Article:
Well I’m back. Yes, it’s been a longer than expected break from blogging driven by work considerations, but contrary to the rumors, I have not been “doomed”. So it’s on to a new semester and a new resolution to post frequently. I hope 3-5 times per week.
To start things off, yesterday was the first Friday of the month which means, of course, the monthly report on employment, jobs, and the unemployment rate. I’ll let Calculated Risk report the news and graph first:
December Employment Report: 200,000 Jobs, 8.5% Unemployment Rate
There were 200,000 payroll jobs added in December. This included 212,000 private sector jobs added, and 12,000 government jobs lost.
The following graph shows the employment population ratio, the participation rate, and the unemployment rate.
Click on graph for larger image.
The unemployment rate declined to 8.5% (red line).
The Labor Force Participation Rate was unchanged 64.0% in December (blue line). This is the percentage of the working age population in the labor force.
The Employment-Population ratio was unchanged at 58.5% in December (black line).
The good news then is that trend indicates we are creating net more jobs in the last few months than we have been doing for several years. An unemployment rate of 8.5% is definitely a lot better than the 10% we had in 2009. And, the rate is coming down. But we shouldn’t get too excited nor should politicians think their work is done. First off, although this is the strongest 3 month improvement in the rate we’ve seen since the start of the recession back in 2007, we have seen similar short trends of improvement that fizzle out. It’s always possible as some analysts have observed that the November-December numbers were driven by a surge in temporary hiring in the online retailing sector. It’s possible that we’re only seeing a temporary strengthening and that January and February will see a return to same stagnation we saw last summer.
Second, it’s always possible that Congress will do something incredibly stupid that dramatically cuts employment and aggregate demand immediately. A third, very serious risk is that Europe will continue to slide into government austerity-induced recession and possibly trigger a global financial crisis with the Euro. A European slide will adversely affect our exports and depending on how severe it is, possibly reduce employment in U.S. exporting industries. A Euro financial crisis would likely ripple back to big U.S. banks who could in turn cause problems here.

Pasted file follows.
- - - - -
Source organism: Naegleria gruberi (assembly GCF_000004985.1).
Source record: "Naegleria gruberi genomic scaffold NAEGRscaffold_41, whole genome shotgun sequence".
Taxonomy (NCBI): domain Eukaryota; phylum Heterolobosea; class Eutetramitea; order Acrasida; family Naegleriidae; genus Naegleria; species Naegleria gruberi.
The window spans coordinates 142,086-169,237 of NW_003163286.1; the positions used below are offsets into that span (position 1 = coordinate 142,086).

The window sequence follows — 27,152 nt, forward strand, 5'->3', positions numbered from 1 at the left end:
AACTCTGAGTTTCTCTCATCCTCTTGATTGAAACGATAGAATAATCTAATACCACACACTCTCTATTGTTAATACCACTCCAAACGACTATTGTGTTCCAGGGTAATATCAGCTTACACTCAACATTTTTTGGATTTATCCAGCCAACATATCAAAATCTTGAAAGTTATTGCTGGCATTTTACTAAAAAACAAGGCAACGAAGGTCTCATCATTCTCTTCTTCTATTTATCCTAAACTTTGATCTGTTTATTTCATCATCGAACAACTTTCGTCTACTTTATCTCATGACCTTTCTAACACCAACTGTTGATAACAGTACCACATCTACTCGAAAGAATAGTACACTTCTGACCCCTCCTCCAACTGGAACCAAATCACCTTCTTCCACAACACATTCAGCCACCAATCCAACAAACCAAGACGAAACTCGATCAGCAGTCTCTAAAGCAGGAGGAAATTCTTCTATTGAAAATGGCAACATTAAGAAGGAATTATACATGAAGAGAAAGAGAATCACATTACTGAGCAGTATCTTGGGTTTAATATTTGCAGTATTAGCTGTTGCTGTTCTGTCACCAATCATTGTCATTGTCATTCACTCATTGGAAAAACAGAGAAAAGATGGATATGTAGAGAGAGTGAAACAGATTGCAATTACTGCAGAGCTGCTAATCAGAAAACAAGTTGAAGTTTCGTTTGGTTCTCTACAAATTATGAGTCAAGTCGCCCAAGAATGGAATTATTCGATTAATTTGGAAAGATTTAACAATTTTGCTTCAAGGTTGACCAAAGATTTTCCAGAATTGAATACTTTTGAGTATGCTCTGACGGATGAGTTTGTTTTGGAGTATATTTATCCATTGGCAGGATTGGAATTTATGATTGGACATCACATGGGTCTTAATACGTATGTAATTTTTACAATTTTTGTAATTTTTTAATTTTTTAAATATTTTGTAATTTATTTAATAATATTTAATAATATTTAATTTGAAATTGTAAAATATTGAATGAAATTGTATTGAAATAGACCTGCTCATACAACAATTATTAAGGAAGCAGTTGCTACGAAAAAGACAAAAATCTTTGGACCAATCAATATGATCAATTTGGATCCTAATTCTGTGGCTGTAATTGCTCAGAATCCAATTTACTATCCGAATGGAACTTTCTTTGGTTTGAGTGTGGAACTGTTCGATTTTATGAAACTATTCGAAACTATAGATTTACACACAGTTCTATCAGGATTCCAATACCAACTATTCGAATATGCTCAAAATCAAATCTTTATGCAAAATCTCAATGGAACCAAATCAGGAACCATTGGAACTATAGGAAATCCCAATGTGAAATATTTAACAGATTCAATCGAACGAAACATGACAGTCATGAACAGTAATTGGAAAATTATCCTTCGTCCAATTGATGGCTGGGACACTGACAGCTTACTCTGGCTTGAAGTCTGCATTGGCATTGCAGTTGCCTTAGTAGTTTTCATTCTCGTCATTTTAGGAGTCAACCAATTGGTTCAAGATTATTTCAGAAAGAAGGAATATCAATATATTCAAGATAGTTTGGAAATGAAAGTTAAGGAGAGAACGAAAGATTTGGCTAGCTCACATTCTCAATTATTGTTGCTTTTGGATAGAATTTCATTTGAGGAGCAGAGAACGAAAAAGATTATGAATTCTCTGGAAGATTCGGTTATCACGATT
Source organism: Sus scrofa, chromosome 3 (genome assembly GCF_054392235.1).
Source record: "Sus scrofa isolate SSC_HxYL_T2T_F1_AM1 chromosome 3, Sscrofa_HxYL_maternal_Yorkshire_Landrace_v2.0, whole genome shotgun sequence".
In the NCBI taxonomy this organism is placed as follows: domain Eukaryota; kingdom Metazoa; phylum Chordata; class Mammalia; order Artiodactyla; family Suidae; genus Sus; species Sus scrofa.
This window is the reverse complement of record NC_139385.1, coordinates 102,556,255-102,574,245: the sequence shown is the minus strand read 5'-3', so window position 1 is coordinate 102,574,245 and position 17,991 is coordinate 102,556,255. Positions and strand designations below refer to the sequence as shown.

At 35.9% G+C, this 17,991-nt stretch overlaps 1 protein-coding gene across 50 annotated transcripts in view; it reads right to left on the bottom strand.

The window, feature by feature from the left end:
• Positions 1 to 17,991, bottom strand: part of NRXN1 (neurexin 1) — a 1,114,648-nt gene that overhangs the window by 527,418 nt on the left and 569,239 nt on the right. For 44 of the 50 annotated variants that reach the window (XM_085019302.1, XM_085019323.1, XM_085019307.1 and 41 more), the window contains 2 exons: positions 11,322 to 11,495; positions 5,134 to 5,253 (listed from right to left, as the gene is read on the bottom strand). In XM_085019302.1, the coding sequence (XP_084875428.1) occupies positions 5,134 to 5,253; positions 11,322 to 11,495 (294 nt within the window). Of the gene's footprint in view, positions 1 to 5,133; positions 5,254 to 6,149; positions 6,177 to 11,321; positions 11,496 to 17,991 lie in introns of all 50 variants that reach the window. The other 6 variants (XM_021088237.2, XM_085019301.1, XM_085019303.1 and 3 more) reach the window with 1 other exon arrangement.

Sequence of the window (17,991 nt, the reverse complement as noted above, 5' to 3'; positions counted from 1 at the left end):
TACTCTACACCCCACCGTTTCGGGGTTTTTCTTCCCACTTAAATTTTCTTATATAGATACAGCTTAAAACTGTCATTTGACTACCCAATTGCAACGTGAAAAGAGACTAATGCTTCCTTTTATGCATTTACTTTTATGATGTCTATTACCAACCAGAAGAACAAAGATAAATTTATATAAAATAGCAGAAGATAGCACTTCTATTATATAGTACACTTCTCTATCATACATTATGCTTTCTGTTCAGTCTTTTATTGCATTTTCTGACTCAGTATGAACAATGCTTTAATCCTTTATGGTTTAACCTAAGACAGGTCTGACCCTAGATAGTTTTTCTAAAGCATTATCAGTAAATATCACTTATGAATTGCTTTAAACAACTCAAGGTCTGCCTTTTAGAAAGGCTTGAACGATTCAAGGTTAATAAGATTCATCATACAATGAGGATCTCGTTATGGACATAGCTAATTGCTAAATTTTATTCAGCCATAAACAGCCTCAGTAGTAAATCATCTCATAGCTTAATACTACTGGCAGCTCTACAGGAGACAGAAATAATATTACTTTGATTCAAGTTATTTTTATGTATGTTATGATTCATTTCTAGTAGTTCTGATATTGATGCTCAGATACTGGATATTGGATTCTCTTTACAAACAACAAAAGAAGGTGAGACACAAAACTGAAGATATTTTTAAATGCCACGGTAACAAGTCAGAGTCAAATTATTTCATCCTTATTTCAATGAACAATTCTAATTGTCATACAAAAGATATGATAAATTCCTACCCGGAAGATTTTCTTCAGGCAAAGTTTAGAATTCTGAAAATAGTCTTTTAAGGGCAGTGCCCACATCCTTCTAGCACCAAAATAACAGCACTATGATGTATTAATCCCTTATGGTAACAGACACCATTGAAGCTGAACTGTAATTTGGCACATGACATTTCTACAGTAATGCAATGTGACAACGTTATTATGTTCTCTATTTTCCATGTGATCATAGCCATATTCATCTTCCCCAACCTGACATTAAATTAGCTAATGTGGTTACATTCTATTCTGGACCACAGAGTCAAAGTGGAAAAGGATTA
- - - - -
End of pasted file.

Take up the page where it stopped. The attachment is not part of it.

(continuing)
But the biggest reason that we shouldn’t be satisfied with these numbers is simple. This isn’t enough! An improvement of 200,000 net new jobs might be acceptable if we were already at full employment, but we’re not. We need to grow faster so we can put the millions of unemployed back to work. Again back to Calculated Risk:
This graph shows the job losses from the start of the employment recession, in percentage terms aligned at maximum job losses.
This is the worst post WWII employment recession. However, as bad as this is, the Great Depression would be way off the chart. At the worst, employment fell a little over 6% during the recent employment recession – although the data is a little uncertain – employment probably fell by around 22% during the Great Depression.
Calculated Risk makes the point that the past few years haven’t been as severe as the Great Depression. That’s true in the sense of how deep or severe the crisis has been. But in terms of length, how long we go without full employment, we are clearly on a path to making this on par with the Great Depression. The Great Depression in employment was essentially 11 years long. Unemployment started rising in late 1929. It never fully recovered until the war spending took off in a big way in 1940-41. That’s eleven years. The current recession/depression/inadequate recovery started in late 2007. It’s at least 4 years old already. The current pace of jobs addition puts us another 3 or so years until we recover all the jobs we lost. So that’s a total of 7 plus years.
But as Paul Krugman points out, the population and labor force has been growing during the last 4 years. To really reach full employment we need even more.
Let me give two back-of-the-envelope ways to think about how inadequate 200,000 jobs a month is.
First, note that there are still about 6 million fewer jobs than there were at the end of 2007 — and that we would normally have expected to have added around 5 million jobs over a four-year period. So we’re 11 million jobs down — and we need at least 100,000 jobs a month just to keep up with working-age population growth. Do the math, and you’ll see that it would take 9 or 10 years of growth at this rate to restore full employment.
Alternatively, note that during the Clinton years — all 8 of them — the economy added around 230,000 jobs a month. As it did that, the unemployment rate fell about 3 1/2 percentage points — which is about what we’d need from here to get back to something that felt like full employment. Again, this suggests that we’re looking at something like a decade-long haul to have full recovery.
So yes, this is better news than we’ve been having. But it’s still vastly inadequate.
So, yes I’m encouraged by the recent employment reports, but not very much. I still hold to my position that when all is done and we look back on this period we’ll be referring to it as some sort of depression, not a “Great” one, but some sort of depression.